stated that “with p-dimensional data, the projection onto the smallest principal component would be relevant for studying the deviation of an observation from a hyperplane of closest fit”. More recently, Izenman and Shen used the smallest kernel principal components for outlier detection as a generalization of the linear case

[15]. Alakkari et al. found that the least significant eigenface can be used as a basis for discriminating between face and non-face images [1]

. In Partial Differential Equations, many systems are solved by seeking a hyperplane that is constituted of the entire solution. This is known as the method of characteristics.

3 Concepts

The standard approach to PCA is as follows. Given data samples , where each sample is in column vector format, the covariance matrix is defined as


where is the sample mean. In the sequel of this paper, we will assume that all samples are centered and hence there is no need to subtract the sample mean explicitly. After computing the covariance matrix, we can find the optimal low-dimensional bases that cover most variability in samples by extracting the significant eigenvectors of the covariance matrix . Eigenvectors are extracted by solving the following eigenvalue equation


where is the eigenvector and is its corresponding eigenvalue. Eigenvalues describe the variance maintained by the corresponding eigenvectors. Hence, we are interested in the subset of eigenvectors that have the highest eigenvalues . Then we encode a given sample using its -dimensional projection values (referred to as scores) as follows


We can then reconstruct the sample as follows


One advantage of PCA is the low computational complexity when it comes to encoding and reconstructing samples.

Duality in PCA

Since in the case of , will be of rank and hence there are only eigenvectors that can be extracted from Eq. (2) and since is of size , solving Eq. (2) becomes computationally expensive. We can find such eigenvectors from the dual eigenspace by computing the matrix and then solving the eigenvalue problem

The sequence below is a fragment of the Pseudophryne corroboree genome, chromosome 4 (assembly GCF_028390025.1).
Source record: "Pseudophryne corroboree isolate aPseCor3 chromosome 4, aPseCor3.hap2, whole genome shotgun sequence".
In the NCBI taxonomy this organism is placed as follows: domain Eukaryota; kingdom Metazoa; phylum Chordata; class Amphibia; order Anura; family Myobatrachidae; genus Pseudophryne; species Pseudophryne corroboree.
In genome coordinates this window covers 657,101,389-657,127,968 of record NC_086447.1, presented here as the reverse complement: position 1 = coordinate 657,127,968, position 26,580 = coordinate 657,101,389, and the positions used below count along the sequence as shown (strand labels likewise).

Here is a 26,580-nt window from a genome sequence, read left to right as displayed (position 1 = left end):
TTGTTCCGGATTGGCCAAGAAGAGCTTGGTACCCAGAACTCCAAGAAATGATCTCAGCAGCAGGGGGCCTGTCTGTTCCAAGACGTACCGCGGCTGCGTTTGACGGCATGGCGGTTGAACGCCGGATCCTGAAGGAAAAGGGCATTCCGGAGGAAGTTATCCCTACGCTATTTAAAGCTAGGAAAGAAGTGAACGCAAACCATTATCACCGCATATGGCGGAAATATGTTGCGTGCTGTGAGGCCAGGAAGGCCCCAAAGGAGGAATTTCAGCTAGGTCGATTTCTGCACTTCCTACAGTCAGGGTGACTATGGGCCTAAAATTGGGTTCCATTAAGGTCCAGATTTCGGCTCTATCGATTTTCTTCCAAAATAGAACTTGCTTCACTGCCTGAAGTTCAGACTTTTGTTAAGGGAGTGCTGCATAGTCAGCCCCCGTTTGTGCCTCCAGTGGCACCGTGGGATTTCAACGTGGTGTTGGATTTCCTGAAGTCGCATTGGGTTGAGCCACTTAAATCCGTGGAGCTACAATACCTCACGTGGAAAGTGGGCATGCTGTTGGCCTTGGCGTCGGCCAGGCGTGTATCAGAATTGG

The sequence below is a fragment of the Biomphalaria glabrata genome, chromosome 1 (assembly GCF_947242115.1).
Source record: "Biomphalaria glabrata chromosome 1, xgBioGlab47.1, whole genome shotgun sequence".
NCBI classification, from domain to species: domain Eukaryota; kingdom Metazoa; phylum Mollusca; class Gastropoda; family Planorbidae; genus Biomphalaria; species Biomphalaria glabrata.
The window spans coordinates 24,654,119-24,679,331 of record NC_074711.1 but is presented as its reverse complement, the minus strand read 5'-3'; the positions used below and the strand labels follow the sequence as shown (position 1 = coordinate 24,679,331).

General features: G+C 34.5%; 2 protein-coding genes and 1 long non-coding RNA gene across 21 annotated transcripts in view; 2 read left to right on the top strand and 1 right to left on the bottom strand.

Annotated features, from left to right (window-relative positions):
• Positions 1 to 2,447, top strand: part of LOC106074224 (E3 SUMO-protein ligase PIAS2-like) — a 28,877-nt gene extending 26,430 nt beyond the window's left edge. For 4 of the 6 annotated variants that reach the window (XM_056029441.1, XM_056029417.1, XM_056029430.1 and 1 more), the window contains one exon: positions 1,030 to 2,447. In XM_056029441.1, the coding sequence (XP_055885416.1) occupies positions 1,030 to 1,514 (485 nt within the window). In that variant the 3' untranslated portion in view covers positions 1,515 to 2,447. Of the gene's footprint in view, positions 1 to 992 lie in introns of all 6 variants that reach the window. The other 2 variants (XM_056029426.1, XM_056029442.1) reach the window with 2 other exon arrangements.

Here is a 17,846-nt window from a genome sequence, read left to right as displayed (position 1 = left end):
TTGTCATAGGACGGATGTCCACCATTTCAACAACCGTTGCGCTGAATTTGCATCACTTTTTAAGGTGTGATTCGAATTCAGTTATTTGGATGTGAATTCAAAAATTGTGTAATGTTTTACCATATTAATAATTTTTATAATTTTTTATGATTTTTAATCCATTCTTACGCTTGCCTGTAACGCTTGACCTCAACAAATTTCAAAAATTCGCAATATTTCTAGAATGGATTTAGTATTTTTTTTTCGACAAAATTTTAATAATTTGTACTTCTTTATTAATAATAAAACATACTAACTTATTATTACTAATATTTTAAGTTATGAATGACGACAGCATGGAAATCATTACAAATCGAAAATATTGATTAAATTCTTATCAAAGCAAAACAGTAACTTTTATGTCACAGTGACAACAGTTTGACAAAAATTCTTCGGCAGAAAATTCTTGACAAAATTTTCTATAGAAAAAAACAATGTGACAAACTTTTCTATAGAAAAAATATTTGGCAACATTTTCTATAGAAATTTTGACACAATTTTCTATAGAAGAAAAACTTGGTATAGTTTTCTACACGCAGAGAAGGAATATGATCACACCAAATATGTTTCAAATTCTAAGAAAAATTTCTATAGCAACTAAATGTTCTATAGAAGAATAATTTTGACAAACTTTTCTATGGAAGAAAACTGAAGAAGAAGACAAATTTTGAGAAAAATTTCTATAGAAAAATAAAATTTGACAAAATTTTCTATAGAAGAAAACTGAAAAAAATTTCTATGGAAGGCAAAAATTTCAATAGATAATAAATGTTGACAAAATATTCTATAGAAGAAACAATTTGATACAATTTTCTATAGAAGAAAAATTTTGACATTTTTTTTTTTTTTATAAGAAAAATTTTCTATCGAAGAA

Here, for simplicity, we assumed that the sample mean of is the zero vector. After extracting the dual eigenvectors, one can note that by multiplying each side of Eq. (6) by , we have

which implies that


Thus, when , we only need to extract the dual eigenvectors using Eq. (6) and then compute the real eigenvectors using Eq. (7). Only the first few eigenvectors will be chosen to represent the eigenspace, those with larger eigenvalues.

4 Adaptive PCA Algorithm

The main premise of our algorithm is based on the fact that an eigenvector is actually a weighted sum of the input samples. We can show that by rewriting Eq. (2) as follows

A first guess for an update formula given new time-step would be

This is similar to Oja’s update scheme mentioned in the background section. The problem with this formula is that it assumes the weightings of previous samples are fixed. As the eigenvector is updated for each new time-step, the weights of previous samples should also be adjusted according to their projections on the updated eigenvector. The change in weights will be proportional to the correlations between previous samples and the new time-step. In our algorithm we used the following update rule

Unlike Oja’s method, this is an online scheme that adapts weightings of all previous samples based on the squared dot product with the new time-step. In addition, the new time-step is weighted based on the sum of all second order dot products multiplied by new time-step’s score . Since for each eigenvector, we are computing the correlations (dot products) between the new time-step and all previous samples and considering that scores (weights) of previous samples are computed in the previous iteration, this requires a time complexity of dot products per eigenvector per new time-step.